If you are saying to yourself, “It’s time to upgrade…I NEED more power in my life!” Then this blog is for you. Below, we lay out the basics needed to successfully install a CorkSport Mazdaspeed Turbo, highlighting the required supporting modifications to keep your Mazdaspeed safe. And as an added bonus, we keep our installation instructions on each of our product pages, so you can preview how easy the install will be for your experience level.

Here it is, the list is comprised of the BARE essentials to run the 18G CorkSport turbo.

 

HPFP INTERNALS

Giving you 50% more efficiency with your fueling system, as well as, a strong base to build power for your Mazdaspeed. The CorkSport Max Flow Fuel Pump Internals are built to directly replace your stock fuel pump internals and perform with immediate improvements.

CorkSport fuel pump vs. competitors

ACCESSPORT (or VERSATUNE if you have a CX-7)

The Cobb Accessport will give you the basis for tuning, and since this is required with the CorkSport turbo – you’ll want to make sure you have this in hand and ready for when you install your turbo.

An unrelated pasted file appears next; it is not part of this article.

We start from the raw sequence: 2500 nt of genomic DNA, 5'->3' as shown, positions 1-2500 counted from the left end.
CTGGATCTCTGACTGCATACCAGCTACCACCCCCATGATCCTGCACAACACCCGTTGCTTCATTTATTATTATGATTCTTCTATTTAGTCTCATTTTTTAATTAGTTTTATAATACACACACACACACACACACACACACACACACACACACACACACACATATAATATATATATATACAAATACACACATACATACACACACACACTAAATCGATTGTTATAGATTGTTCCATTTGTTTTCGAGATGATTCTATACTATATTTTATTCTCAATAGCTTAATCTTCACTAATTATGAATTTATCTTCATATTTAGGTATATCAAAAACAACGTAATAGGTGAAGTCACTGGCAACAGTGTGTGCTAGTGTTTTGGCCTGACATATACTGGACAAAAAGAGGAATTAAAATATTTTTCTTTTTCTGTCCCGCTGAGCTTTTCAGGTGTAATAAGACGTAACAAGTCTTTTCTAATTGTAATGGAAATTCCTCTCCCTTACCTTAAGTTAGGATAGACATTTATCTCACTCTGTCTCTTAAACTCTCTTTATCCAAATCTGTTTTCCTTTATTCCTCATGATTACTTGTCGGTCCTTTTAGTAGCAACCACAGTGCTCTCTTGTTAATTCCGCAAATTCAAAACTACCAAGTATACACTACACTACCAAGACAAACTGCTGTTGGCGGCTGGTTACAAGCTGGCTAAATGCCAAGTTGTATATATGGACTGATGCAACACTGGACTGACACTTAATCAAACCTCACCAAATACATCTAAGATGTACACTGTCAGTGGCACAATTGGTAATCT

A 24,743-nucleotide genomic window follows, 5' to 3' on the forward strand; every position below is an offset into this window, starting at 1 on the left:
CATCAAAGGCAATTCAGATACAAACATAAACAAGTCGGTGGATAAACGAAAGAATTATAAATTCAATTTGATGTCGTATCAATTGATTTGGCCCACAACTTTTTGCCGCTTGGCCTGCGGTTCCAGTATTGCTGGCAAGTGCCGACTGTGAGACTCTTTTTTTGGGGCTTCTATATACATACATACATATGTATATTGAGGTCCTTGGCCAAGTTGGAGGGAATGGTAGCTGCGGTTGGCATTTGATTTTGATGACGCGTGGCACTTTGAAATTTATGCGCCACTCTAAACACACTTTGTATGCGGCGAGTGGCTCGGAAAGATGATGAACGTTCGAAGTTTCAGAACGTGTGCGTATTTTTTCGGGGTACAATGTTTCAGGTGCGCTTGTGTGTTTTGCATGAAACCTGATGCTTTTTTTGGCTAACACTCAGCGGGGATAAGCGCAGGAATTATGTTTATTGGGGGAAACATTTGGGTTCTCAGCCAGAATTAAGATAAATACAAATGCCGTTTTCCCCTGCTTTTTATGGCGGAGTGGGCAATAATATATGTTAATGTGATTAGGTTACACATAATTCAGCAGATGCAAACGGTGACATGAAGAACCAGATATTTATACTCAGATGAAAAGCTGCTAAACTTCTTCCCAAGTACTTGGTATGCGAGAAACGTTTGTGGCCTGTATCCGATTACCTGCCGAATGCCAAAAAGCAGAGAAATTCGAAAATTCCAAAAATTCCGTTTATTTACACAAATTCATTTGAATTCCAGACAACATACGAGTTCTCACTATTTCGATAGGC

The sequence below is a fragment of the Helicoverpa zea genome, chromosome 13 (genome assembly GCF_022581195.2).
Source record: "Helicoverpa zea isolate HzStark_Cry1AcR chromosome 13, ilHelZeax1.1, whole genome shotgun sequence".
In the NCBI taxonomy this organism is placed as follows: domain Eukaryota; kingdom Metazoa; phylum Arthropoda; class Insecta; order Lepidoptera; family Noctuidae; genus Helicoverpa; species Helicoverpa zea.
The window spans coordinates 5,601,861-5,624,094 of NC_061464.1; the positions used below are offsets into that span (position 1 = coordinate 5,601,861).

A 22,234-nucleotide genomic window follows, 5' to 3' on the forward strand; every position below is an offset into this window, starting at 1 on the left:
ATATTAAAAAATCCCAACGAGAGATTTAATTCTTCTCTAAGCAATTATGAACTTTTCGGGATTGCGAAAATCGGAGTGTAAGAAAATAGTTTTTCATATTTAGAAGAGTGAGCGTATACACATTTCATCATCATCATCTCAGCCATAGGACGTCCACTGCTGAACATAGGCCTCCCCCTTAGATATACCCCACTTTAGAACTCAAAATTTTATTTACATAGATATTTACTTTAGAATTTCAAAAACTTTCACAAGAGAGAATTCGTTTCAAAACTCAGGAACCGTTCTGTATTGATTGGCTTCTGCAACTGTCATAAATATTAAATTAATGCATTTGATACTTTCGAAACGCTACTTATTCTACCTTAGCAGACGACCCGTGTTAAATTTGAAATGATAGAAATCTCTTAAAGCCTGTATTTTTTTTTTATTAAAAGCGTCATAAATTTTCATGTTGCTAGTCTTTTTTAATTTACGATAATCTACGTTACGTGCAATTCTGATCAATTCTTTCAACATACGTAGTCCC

These are the basic foundation to our Mazdaspeeds, without these two items you cannot operate your Mazda after installing an upgraded turbo.  You will need your Mazdaspeed tuned, and your tuner is going to say the same thing.

That’s it, that’s all you need to run the CorkSport Mazdaspeed turbo safely. With this proper foundation, you can put yourself in a position for efficiency, or more power.

Now the question is do you want to make it go fast and harness the power that this turbo is built for? Keep reading and we’ll provide some other awesome upgrades that are the next step once you have your turbo installed and running.  Oh, and if you are looking for a proven path to make 400WHP, check out our Chasing 400 WHP Blog here!

CorkSport Upgraded 3.5” Intake

The CorkSport turbo is rated for up to 450WHP with the right set up. Unless you are going for the MOON and shooting for over 700WHP a 3.5” intake will be more than sufficient for this turbo. Giving you some extra airflow to increase your power range, and harness what your Mazdaspeed3 is capable of. Note: Will require additional tuning!

 

CorkSport Mazdaspeed Downpipe

Doesn’t matter if you go with a high flow catalyst or opt-in for one without, the choice is yours. However, if you want to utilize its flow you are going to have to upgrade to a bigger diameter. Our 80mm one does really well, plus it sounds GREAT.  Note: Will require additional tuning!

The CorkSport Cat Back Exhaust System gives your new 2016 Miata the power it needs without the annoying drone.

CorkSport Cat-Back Exhaust